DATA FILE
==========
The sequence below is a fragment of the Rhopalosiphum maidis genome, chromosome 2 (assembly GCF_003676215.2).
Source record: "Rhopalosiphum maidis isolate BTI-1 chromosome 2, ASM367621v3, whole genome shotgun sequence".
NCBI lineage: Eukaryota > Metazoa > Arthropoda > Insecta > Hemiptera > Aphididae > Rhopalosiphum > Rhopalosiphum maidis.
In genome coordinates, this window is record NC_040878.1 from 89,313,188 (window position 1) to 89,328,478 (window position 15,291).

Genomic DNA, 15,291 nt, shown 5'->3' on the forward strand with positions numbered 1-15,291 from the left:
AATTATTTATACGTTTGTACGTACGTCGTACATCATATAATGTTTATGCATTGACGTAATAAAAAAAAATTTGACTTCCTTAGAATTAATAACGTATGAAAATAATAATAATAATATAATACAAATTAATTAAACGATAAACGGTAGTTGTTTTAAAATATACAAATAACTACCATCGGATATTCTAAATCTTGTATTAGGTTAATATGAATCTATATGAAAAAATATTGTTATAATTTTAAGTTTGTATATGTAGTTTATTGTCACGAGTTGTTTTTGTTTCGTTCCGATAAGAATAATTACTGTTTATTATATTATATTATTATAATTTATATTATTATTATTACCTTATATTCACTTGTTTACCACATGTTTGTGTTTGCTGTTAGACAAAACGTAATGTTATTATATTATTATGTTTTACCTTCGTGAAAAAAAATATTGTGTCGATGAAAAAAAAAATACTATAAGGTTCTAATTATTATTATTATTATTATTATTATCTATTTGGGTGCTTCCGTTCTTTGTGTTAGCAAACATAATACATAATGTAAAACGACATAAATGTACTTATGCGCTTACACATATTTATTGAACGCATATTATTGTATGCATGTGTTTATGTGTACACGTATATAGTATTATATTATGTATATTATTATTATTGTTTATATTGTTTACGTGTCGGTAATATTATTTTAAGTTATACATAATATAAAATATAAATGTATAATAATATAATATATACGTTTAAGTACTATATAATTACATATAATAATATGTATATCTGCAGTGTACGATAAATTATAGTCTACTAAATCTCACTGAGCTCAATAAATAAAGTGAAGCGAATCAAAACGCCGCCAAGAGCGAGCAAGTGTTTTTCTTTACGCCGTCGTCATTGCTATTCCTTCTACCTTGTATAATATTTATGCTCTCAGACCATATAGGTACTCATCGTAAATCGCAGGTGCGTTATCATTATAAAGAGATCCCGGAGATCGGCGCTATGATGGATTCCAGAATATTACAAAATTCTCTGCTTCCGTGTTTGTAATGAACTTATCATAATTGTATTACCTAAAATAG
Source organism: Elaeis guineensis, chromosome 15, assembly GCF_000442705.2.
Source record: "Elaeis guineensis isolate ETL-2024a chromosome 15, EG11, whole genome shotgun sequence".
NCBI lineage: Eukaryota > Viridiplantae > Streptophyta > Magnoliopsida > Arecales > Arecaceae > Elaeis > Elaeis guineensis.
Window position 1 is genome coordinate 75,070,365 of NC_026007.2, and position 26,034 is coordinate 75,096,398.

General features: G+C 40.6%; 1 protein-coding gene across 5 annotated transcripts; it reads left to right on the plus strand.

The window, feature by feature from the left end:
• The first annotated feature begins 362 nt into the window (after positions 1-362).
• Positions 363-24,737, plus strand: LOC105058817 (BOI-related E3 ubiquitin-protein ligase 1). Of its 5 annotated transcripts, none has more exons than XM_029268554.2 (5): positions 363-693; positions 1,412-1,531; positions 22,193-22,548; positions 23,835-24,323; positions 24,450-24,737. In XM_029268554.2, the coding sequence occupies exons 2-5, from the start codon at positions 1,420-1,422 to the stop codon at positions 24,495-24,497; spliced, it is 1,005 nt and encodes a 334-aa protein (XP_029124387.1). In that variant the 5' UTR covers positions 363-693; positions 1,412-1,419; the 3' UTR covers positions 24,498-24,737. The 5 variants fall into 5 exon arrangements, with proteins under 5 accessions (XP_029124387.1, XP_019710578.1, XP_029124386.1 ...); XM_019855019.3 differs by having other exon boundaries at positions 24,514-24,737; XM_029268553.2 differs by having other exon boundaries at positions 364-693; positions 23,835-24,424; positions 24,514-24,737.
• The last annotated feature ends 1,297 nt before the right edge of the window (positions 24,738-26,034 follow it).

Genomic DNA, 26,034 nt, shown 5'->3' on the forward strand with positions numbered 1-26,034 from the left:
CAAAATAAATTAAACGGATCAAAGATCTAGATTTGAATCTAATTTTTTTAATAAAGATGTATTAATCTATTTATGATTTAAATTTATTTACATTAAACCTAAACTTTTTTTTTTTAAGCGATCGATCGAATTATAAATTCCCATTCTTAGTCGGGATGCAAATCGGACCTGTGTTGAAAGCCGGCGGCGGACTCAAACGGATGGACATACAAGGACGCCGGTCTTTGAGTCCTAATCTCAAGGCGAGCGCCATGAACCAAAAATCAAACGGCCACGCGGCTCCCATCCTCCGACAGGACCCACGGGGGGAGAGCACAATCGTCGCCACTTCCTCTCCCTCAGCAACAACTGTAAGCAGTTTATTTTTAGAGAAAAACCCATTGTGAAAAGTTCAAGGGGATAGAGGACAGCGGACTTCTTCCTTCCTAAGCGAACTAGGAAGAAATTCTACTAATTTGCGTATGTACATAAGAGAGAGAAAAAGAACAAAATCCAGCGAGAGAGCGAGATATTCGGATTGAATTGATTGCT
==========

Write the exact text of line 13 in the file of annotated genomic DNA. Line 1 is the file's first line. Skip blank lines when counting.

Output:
• The first annotated feature begins 362 nt into the window (after positions 1-362).